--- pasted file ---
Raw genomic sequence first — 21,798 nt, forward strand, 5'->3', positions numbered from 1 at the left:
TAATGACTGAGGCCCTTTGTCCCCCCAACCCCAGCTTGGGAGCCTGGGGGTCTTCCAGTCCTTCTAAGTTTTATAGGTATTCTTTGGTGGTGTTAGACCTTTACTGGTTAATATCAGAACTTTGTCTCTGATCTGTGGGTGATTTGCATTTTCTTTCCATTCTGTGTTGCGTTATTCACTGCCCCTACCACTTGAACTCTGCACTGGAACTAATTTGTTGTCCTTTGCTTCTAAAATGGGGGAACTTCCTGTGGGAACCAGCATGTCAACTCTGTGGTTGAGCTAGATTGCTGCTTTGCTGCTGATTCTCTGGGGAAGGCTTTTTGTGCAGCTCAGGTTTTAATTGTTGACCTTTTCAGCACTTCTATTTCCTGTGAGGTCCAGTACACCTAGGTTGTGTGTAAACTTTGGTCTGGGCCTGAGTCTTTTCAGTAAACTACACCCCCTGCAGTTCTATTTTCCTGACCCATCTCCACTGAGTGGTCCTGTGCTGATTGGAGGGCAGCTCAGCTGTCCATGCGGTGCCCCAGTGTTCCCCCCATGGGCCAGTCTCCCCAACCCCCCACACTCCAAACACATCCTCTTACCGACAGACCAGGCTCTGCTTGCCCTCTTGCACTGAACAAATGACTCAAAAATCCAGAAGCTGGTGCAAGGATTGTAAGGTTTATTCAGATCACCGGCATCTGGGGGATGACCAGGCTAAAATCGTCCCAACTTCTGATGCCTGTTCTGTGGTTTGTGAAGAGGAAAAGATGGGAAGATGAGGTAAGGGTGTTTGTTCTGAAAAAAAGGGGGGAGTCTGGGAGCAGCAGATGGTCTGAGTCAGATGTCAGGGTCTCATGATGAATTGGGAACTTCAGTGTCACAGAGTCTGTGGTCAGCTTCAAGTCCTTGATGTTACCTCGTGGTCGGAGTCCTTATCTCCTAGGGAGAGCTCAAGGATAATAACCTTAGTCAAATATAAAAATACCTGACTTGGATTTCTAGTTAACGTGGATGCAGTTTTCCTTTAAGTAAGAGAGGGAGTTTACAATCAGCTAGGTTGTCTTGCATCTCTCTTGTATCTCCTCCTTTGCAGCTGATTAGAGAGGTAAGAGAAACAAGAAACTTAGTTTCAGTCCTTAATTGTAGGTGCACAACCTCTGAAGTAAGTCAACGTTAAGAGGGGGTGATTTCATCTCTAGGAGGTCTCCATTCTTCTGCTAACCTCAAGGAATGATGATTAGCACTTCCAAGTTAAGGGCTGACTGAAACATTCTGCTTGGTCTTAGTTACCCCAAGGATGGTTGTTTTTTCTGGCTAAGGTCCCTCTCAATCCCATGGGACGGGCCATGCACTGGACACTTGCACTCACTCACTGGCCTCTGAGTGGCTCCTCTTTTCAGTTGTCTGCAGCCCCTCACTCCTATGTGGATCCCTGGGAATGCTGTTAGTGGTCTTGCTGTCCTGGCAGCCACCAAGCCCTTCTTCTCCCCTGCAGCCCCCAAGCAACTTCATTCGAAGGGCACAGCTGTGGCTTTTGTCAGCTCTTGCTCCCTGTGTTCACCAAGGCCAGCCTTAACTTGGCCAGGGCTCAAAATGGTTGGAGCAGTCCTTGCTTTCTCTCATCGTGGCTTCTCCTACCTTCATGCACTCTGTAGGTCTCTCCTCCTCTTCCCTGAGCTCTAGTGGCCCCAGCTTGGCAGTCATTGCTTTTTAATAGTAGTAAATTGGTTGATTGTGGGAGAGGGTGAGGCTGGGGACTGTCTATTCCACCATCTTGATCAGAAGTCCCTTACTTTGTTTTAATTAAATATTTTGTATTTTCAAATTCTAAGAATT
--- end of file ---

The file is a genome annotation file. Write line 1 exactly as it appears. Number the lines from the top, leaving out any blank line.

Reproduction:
Raw genomic sequence first — 21,798 nt, forward strand, 5'->3', positions numbered from 1 at the left: